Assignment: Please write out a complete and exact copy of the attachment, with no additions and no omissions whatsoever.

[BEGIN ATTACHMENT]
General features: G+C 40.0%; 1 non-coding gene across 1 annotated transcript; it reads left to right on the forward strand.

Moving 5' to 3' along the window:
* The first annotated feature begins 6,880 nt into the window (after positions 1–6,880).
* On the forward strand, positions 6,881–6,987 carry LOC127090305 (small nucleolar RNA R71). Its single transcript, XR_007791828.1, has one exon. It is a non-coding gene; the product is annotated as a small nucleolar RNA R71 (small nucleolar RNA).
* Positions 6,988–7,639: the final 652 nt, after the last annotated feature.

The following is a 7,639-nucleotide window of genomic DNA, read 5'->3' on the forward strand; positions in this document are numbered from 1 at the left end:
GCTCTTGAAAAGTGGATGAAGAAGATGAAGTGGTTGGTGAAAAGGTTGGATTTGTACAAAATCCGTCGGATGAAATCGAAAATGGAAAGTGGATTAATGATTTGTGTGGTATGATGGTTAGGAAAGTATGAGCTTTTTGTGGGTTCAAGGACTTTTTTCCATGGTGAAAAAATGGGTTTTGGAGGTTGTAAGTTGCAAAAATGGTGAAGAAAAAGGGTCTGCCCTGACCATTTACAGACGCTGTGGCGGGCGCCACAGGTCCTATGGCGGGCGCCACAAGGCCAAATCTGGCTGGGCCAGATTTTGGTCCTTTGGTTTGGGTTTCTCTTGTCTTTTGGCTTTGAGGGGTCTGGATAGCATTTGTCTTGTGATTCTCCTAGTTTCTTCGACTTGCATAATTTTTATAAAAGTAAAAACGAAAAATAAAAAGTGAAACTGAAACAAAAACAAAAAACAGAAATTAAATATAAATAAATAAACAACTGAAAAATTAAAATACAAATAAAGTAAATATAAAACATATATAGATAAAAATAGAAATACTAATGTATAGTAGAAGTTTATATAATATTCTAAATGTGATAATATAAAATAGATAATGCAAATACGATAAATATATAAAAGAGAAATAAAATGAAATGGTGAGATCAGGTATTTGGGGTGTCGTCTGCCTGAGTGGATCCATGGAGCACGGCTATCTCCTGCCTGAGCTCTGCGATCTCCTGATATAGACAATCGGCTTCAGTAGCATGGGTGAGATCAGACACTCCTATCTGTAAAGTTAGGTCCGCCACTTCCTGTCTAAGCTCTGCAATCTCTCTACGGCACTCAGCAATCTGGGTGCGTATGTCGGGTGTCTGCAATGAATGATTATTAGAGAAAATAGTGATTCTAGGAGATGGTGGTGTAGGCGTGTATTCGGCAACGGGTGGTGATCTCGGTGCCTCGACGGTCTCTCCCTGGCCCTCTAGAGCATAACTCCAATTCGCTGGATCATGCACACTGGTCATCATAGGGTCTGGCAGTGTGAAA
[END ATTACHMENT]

General features: G+C 40.0%; 1 non-coding gene across 1 annotated transcript; it reads left to right on the forward strand.

Moving 5' to 3' along the window:
* The first annotated feature begins 6,880 nt into the window (after positions 1–6,880).
* On the forward strand, positions 6,881–6,987 carry LOC127090305 (small nucleolar RNA R71). Its single transcript, XR_007791828.1, has one exon. It is a non-coding gene; the product is annotated as a small nucleolar RNA R71 (small nucleolar RNA).
* Positions 6,988–7,639: the final 652 nt, after the last annotated feature.

The following is a 7,639-nucleotide window of genomic DNA, read 5'->3' on the forward strand; positions in this document are numbered from 1 at the left end:
GCTCTTGAAAAGTGGATGAAGAAGATGAAGTGGTTGGTGAAAAGGTTGGATTTGTACAAAATCCGTCGGATGAAATCGAAAATGGAAAGTGGATTAATGATTTGTGTGGTATGATGGTTAGGAAAGTATGAGCTTTTTGTGGGTTCAAGGACTTTTTTCCATGGTGAAAAAATGGGTTTTGGAGGTTGTAAGTTGCAAAAATGGTGAAGAAAAAGGGTCTGCCCTGACCATTTACAGACGCTGTGGCGGGCGCCACAGGTCCTATGGCGGGCGCCACAAGGCCAAATCTGGCTGGGCCAGATTTTGGTCCTTTGGTTTGGGTTTCTCTTGTCTTTTGGCTTTGAGGGGTCTGGATAGCATTTGTCTTGTGATTCTCCTAGTTTCTTCGACTTGCATAATTTTTATAAAAGTAAAAACGAAAAATAAAAAGTGAAACTGAAACAAAAACAAAAAACAGAAATTAAATATAAATAAATAAACAACTGAAAAATTAAAATACAAATAAAGTAAATATAAAACATATATAGATAAAAATAGAAATACTAATGTATAGTAGAAGTTTATATAATATTCTAAATGTGATAATATAAAATAGATAATGCAAATACGATAAATATATAAAAGAGAAATAAAATGAAATGGTGAGATCAGGTATTTGGGGTGTCGTCTGCCTGAGTGGATCCATGGAGCACGGCTATCTCCTGCCTGAGCTCTGCGATCTCCTGATATAGACAATCGGCTTCAGTAGCATGGGTGAGATCAGACACTCCTATCTGTAAAGTTAGGTCCGCCACTTCCTGTCTAAGCTCTGCAATCTCTCTACGGCACTCAGCAATCTGGGTGCGTATGTCGGGTGTCTGCAATGAATGATTATTAGAGAAAATAGTGATTCTAGGAGATGGTGGTGTAGGCGTGTATTCGGCAACGGGTGGTGATCTCGGTGCCTCGACGGTCTCTCCCTGGCCCTCTAGAGCATAACTCCAATTCGCTGGATCATGCACACTGGTCATCATAGGGTCTGGCAGTGTGAAA